For the economics of recycling to work, we need to:

Broaden demand to match MRFs’ supply

Molecular recyclers provide the demand for the supply that MRFs collect. This gives MRFs confidence they will get a return on collecting and sorting materials like colored and opaque PET. If demand expands and outstrips MRF supply, this should drive increased collection and overall recycling rates, reducing waste even further.

At Eastman, we continue to invest in increasing our capacity to process plastic waste through our two molecular recycling technologies. We are investing approximately $2.25 billion in three new recycling facilities: our new facility in Kingsport and planned facilities in France and a second U.S. location. Once in operation, each will initially process upwards of 110,000 metric tonnes of polyester waste annually. We plan to continue expanding the France facility with a second phase that would nearly double its capacity.

Create more opportunities for recycled content

Companies that accept both mechanical and molecular recycled content expand end markets too. Mechanically recycled plastic doesn’t reliably meet performance expectations for certain markets and applications. But molecular recycled content is indistinguishable in quality from virgin plastic. Eastman Cristal™ Renew copolyester provides the clarity and luster expected of packaging for luxury beauty and personal care products, such as the Dior Addict Lip Maximizer. Eastman Tritan™ Renew copolyester is strong and durable, enabling Stanley Black & Decker to create the reviva™ line of power tools made with certified recycled content.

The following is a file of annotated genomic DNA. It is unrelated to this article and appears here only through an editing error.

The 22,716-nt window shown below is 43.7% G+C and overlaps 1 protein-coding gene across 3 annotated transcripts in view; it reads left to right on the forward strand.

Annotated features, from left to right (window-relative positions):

Tell consumers recycling stories that resonate

It’s important that brands tell their recycling story in a way that connects with consumers. At Eastman, our communications and market research teams help our customers understand how to tell the story. We recently collaborated with a major consumer brand to determine how hair care and oral care consumers feel about various recycling-related messages. We want brands to get credit for doing the right thing. When rewarded with increased consumer loyalty and sales, they’ll have even more incentive to participate in the circular economy, driving further demand.

A person using the reviva Black and Decker jigsaw to cut a wood pallet.

Create value from waste

Together, MRFs, brands and companies like Eastman can create measurable economic value from plastic waste. That will help create broad change by increasing recycling rates, increasing recycled content, and reducing the strain on our world’s finite resources.

Plastic is a valuable, versatile material needed by a growing world for countless purposes, but we’re wasting far too much of it. We have the opportunity — now — to build a recycling system for the modern age and ensure a more sustainable future.

Stay tuned for the next article in this series to learn how transparency in the molecular recycling system helps foster demand for recycled content.